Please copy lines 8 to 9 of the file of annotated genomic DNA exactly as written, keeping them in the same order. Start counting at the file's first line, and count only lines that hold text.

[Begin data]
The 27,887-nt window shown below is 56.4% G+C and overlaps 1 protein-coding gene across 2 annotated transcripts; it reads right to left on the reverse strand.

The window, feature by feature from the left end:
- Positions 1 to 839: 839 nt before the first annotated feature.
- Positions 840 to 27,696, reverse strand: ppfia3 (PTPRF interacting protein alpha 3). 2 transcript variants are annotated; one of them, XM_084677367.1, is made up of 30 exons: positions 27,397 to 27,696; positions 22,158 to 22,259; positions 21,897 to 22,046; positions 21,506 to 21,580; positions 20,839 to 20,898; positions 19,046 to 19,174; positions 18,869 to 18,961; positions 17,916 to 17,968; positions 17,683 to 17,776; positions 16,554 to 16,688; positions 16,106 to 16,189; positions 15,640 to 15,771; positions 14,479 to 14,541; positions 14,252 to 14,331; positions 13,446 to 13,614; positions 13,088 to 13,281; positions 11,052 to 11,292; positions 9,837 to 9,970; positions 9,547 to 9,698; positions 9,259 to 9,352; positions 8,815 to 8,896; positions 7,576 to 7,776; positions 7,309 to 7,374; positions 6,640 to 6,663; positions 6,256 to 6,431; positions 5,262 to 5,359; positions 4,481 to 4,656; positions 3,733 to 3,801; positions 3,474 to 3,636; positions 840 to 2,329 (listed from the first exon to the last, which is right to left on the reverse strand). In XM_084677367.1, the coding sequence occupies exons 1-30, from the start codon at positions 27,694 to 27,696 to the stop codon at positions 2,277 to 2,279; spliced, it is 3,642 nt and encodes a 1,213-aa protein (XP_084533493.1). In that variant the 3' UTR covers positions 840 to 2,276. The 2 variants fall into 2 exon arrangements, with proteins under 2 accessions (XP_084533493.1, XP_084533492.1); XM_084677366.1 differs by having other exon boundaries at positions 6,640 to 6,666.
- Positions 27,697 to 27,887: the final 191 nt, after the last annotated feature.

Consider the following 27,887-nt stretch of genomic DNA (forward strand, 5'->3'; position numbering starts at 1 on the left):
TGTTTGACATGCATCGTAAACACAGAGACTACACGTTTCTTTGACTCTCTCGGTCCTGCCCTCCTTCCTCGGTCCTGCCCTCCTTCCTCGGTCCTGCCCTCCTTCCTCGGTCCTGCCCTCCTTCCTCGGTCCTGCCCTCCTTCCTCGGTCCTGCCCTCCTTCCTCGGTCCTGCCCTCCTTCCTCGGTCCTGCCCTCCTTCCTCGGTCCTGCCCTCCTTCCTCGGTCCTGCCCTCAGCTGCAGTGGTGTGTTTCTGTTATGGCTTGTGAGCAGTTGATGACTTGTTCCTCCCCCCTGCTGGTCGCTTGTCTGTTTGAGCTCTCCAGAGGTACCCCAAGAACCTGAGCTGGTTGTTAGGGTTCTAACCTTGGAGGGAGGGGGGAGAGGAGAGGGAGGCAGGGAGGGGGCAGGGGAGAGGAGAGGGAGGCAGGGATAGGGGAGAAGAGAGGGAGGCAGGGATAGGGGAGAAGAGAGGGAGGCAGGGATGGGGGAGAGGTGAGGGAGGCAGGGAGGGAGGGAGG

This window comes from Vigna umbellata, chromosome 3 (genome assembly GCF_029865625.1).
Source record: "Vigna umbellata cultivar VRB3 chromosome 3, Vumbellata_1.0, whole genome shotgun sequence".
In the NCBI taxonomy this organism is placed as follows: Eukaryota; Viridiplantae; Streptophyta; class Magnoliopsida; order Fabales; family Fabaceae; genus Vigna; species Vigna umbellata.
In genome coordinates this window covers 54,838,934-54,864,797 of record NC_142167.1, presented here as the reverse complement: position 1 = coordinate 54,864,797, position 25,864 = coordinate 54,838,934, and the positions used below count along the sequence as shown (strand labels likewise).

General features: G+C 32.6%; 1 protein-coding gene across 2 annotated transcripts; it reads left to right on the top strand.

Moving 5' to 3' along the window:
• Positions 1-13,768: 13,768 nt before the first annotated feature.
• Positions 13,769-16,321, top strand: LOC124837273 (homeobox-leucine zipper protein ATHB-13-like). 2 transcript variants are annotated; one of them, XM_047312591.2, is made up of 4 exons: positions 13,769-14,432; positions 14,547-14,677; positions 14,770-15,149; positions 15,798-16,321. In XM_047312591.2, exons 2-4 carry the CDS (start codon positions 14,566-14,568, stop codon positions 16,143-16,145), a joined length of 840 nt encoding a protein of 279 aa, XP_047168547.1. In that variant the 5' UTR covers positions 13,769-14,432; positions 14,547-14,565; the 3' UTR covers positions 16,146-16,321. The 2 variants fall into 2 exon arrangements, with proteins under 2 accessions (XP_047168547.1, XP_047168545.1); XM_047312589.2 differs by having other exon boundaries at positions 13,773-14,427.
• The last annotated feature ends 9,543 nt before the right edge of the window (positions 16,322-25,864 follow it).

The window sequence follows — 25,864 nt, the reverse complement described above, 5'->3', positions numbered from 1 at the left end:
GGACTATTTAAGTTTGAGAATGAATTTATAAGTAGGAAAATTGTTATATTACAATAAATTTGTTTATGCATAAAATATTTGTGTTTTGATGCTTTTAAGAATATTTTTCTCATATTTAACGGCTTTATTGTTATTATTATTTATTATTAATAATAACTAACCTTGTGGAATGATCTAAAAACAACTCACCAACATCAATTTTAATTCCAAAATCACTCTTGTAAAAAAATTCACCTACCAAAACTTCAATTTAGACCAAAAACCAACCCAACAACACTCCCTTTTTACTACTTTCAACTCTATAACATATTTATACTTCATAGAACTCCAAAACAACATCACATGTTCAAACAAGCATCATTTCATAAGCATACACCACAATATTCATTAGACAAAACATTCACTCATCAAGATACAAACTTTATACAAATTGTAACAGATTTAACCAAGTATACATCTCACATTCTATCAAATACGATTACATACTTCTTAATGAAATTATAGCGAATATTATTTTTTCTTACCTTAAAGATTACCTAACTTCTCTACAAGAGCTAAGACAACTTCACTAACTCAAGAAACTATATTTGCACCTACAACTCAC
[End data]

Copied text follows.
This window comes from Vigna umbellata, chromosome 3 (genome assembly GCF_029865625.1).
Source record: "Vigna umbellata cultivar VRB3 chromosome 3, Vumbellata_1.0, whole genome shotgun sequence".